In principle, HDFS has a block size higher than most other file systems. The default is 128M and some go as high as 1G. Files in HDFS are write once.
There are three daemons that make up a standard HDFS cluster.
- NameNode - 1 per cluster. Meta data's centralized server to provide a global picture of the filesystem's state.
- Secondary NameNode - 1 per cluster. Performs internal NameNode transaction log check pointing.
- DataNode - Many per cluster. Stores block data (contents of files).
NameNode stores its filesystem metadata on local filesystem disks in a few different files, but the two most important of which are fsimage and edits. Fsimage contains a complete snapshot of the filesystem metadata including a serialized form of all the directory and file inodes in the filesystem. Edits file (journal) contains only incremental modifications made to the metadata, which acts as write ahead log.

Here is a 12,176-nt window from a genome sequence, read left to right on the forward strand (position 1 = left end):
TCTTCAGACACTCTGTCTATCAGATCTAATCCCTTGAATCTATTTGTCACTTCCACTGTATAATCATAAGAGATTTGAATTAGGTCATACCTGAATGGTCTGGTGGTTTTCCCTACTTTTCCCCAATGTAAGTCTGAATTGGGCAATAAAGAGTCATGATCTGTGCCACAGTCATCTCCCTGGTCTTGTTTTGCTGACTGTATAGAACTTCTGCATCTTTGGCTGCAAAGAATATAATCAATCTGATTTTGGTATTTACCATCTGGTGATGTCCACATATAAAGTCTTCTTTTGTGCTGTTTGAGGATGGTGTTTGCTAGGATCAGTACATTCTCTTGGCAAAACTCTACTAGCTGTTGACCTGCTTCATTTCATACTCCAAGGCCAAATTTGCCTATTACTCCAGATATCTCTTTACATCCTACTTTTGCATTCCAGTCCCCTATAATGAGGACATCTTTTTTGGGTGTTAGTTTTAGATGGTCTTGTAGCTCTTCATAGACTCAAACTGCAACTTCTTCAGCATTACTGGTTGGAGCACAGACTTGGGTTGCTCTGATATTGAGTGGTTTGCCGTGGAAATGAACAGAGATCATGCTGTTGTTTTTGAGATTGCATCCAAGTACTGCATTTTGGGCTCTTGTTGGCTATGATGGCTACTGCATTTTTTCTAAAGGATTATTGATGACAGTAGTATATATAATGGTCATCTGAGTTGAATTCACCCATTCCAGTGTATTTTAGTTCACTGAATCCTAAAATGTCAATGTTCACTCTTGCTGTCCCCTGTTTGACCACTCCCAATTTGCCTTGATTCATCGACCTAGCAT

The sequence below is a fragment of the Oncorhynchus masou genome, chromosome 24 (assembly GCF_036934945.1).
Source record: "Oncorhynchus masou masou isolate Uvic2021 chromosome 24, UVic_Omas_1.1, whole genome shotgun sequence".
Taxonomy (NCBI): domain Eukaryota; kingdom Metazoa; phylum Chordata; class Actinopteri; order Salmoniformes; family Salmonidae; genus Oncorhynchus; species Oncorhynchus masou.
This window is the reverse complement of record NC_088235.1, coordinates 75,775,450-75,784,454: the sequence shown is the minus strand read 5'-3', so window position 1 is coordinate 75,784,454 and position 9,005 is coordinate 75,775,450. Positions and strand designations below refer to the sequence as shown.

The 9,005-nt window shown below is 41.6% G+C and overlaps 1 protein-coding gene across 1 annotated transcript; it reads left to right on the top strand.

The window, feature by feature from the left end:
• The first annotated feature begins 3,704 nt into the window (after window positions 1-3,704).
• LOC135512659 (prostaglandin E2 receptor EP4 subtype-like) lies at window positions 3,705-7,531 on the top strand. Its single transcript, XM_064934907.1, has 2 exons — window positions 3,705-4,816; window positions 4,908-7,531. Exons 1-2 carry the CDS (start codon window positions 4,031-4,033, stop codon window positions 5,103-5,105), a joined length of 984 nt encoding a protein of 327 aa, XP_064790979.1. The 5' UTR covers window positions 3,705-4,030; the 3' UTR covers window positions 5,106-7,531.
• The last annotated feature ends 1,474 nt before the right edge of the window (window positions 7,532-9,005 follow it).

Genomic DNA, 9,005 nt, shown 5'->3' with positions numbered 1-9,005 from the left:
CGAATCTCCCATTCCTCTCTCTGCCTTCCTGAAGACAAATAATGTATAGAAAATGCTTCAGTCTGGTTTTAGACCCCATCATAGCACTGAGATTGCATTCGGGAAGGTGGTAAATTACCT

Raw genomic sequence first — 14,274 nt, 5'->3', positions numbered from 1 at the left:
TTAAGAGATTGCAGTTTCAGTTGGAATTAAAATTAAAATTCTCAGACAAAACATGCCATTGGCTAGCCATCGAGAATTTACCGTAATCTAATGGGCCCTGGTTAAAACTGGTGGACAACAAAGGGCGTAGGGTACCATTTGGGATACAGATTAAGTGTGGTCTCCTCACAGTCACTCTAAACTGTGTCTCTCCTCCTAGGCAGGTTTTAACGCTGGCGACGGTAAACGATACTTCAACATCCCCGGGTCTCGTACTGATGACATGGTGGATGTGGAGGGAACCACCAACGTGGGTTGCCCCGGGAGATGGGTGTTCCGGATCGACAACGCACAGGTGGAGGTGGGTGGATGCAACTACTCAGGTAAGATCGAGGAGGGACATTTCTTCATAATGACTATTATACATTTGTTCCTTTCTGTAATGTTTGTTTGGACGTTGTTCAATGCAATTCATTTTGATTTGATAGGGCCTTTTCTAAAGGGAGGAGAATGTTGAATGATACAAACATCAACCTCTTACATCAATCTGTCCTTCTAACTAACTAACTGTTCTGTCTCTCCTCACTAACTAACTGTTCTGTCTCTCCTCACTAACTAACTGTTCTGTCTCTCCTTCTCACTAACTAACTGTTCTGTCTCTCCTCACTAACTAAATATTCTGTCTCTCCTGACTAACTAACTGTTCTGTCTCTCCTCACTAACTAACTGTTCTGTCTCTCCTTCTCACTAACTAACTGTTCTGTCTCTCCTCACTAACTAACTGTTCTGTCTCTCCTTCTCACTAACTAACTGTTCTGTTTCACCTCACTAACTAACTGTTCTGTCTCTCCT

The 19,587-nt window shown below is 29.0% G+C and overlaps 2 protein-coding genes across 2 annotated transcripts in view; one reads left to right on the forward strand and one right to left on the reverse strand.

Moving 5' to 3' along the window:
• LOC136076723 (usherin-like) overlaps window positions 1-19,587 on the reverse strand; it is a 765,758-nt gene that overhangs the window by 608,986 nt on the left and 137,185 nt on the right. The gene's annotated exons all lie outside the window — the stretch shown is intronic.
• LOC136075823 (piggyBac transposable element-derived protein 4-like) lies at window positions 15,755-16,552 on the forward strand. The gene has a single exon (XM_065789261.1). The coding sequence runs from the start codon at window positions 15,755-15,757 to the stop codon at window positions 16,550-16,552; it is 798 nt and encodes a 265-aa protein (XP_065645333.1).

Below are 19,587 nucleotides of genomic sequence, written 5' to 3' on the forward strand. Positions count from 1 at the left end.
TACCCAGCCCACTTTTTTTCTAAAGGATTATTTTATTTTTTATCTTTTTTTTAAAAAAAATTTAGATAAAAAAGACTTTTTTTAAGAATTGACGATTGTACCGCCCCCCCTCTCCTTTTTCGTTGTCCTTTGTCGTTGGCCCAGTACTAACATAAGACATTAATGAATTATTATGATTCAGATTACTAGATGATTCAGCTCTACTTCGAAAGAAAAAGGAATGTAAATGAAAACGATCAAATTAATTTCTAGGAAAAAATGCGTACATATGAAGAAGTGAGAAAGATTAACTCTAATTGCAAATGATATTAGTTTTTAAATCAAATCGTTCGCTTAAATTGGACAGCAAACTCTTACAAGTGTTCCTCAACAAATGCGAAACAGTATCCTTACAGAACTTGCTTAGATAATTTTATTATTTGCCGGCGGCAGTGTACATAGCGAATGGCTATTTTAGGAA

Secondary NameNode is not only backup of NameNode but also shares the workload via checkpointing process. In which secondary NameNode applies the updates from the edits file to the fsimage file and sends it back to the primary. Checkpointing is controlled by duration (default 60 mins) and/or file size and/or transaction count of Edits file.
Daemon responsible for storing and retrieving block (chunks of a file) data is called the DataNode . Datanodes regularly report their status to the NameNode in a heartbeat mode; default 3 mins. It sends Block Report (list of all usable blocks of DataNode disks) to NameNode; default 60 mins.
3 key daemons of HDFS Architecture, is represented in the attached diagram.